December 2016

A Closer Look at Harmony Korine, Patti Smith and Don Van Vliet

by Mark W. Scala

Mark W. Scala Chief Curator

Frist Center for the Visual Arts


Caker Plino, 2015, Oil, acrylic, house paint and ink on canvas, 101” x 72”

As I organized Harmony Korine’s current painting show at the Frist Center, Captain Beefheart and Patti Smith kept sneaking into my thoughts. The three artists seem to occupy common terrain, using the poetics of transgression to puncture the normative surface of culture. For them, sensation trumps reason, rawness is preferred to refinement.

Too, each is known for making his or her way in two distinct creative worlds. The iconoclastic musician Captain Beefheart came along at the same time and performed with the same irreverence as his friend Frank Zappa. Then, after he quit music in the 1980s, he focused on his work under his given name, Don Van Vliet, the neo-Expressionist painter promoted by art dealers Mary Boone and Michael Werner. Julian Schnabel, a painter who is also a gifted and intuitive filmmaker, was himself an early champion of Van Vliet’s canvases. Along with artists like Schnabel, Van Vliet was known for aggressive gestural abstractions that were descended from the machismo of Abstract Expressionism while at the same time paying homage to outsider artists, who turn their lack of formal training into arguments for approaching the world with new eyes. As Tom Waits and Kathleen Brennan wrote after his death in 2010, “Don Van Vliet . . . listened with his eyes and he saw with his ears.”1

This could be equally ascribed to Patti Smith, the punk musician, poet, and author of the elegant memoir Just Kids, which delves into her relationship with the photographer Robert Mapplethorpe. Smith makes exquisite drawings and photographs, often inscribed in her delicate hand with wistful poems or observations about the world. Her 2013 exhibition The Coral Sea, at the Contemporary Arts Center in Cincinnati, was an absorbing and elegiac installation, with auratic objects and images saturated with longing and loss—feelings deepened by a swelling musical incantation and haunting film projections. This protean orchestration left a lump in the throat and an ache in the heart.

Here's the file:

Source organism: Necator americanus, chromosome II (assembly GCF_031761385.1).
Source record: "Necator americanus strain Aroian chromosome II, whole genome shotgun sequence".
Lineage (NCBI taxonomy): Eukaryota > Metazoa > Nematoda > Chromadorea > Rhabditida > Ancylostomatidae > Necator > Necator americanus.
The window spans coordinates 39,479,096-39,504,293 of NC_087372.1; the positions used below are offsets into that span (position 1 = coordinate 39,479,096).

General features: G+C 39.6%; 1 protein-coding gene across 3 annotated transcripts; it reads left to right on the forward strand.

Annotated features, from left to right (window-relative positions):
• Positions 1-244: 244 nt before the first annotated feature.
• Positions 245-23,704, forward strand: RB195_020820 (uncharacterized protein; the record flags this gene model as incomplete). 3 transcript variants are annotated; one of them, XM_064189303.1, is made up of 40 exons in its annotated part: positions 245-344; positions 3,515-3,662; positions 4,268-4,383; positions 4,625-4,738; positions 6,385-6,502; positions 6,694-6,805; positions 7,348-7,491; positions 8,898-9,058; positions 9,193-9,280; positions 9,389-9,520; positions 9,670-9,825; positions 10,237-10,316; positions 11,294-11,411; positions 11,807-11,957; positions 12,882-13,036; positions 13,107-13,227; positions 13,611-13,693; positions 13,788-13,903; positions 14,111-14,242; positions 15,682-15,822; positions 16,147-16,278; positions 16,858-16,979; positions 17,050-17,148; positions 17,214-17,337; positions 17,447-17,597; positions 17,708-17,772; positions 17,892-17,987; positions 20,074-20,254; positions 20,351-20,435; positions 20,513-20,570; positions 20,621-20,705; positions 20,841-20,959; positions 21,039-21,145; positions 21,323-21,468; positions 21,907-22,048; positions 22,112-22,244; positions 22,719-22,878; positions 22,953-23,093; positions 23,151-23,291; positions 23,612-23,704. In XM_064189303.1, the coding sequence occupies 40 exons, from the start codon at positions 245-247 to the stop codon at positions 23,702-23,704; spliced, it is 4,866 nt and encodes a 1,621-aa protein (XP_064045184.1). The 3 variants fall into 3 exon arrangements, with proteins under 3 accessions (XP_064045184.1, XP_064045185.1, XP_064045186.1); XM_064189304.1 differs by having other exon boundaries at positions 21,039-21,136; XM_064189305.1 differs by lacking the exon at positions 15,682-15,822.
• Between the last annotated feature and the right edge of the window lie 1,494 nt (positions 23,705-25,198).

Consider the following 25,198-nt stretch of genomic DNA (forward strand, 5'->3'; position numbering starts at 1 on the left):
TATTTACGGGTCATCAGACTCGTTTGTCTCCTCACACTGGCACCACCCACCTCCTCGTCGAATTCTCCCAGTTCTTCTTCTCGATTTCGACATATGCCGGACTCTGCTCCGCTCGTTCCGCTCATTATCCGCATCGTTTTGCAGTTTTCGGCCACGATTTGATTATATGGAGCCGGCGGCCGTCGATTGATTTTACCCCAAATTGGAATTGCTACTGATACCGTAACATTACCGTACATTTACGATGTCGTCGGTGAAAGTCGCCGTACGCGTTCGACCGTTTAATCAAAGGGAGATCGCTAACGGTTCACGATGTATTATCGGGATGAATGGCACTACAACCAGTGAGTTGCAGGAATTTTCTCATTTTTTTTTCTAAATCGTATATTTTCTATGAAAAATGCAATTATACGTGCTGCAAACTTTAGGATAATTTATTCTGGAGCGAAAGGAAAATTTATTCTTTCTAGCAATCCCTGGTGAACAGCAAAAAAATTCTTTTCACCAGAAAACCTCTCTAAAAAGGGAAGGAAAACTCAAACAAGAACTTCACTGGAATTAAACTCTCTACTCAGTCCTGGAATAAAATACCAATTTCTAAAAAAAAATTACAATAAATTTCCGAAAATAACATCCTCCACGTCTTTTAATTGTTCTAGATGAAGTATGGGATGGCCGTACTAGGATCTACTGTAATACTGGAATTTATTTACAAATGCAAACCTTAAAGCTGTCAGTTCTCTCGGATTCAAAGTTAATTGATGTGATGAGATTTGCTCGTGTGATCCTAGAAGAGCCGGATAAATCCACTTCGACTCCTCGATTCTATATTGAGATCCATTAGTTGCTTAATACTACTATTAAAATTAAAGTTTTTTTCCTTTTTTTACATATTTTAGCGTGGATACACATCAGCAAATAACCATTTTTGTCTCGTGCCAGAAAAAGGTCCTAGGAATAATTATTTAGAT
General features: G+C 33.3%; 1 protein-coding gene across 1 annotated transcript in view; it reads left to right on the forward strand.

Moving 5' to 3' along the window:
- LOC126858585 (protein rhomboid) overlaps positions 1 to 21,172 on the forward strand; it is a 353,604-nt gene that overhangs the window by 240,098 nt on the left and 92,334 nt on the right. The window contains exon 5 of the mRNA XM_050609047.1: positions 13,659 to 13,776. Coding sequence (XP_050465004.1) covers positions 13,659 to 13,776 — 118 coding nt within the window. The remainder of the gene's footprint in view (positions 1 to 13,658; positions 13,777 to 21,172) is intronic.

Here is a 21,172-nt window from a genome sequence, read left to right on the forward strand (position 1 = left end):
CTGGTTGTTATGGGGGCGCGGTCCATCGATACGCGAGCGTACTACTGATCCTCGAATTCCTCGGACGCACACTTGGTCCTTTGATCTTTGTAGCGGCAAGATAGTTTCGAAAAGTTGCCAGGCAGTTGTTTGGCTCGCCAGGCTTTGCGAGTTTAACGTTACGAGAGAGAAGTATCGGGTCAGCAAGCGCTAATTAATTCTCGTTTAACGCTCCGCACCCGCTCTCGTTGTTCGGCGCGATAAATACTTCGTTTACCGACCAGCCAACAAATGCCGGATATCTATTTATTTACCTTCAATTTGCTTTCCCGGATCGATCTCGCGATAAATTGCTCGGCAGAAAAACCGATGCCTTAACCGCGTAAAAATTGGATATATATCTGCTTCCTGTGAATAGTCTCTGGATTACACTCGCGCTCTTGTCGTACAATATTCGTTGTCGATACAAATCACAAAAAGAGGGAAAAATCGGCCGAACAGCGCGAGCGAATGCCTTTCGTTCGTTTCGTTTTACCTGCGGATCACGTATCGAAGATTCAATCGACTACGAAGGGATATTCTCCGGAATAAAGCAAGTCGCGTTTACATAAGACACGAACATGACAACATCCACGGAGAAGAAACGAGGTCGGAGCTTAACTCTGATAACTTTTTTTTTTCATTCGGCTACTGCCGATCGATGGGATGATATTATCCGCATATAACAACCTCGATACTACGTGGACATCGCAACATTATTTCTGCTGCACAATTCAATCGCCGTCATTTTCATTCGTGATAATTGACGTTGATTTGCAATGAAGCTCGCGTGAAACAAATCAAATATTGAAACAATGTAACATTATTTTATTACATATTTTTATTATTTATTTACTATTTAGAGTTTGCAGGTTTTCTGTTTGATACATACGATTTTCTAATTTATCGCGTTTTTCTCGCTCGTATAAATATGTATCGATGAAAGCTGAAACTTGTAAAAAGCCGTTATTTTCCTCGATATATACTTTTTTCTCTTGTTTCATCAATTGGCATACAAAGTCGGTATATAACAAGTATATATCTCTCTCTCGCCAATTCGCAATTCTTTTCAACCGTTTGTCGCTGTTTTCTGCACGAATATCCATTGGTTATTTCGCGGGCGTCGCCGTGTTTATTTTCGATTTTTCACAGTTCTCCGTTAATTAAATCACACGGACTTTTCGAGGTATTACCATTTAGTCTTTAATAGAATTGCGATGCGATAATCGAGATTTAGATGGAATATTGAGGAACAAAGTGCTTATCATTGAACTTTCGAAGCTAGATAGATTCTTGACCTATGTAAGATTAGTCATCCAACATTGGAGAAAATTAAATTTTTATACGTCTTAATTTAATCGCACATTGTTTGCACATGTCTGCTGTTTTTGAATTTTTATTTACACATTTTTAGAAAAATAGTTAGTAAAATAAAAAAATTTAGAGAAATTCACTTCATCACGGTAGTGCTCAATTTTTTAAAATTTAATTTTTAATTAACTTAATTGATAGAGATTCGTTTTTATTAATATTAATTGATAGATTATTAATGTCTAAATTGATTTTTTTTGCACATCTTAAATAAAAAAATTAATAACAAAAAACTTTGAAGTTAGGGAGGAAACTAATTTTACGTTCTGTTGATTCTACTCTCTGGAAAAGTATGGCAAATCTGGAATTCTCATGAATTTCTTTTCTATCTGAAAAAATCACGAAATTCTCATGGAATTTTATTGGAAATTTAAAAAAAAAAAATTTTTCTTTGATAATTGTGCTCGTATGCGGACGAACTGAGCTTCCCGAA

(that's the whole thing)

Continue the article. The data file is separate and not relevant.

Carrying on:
Scash Bridger, 2015, Acrylic, house paint and collage on canvas, 68” x 64”

Like Van Vliet, Smith is essentially self-taught as a visual artist. But as we gauge the impact of her work, we are reminded that few of even the most technically skilled artists or musicians can reach such fierce interiority—a nakedness that seems as incidental and necessary as breath itself. While they are not mutually exclusive, if we weigh virtuosity against originality, intuition, and emotional power, we might also consider Harmony Korine, who disarmingly declares that “I don’t really know what I’m doing” in making either films or paintings.2 For him, the lack of skill is more than compensated for by his restless creativity and aesthetic fluidity.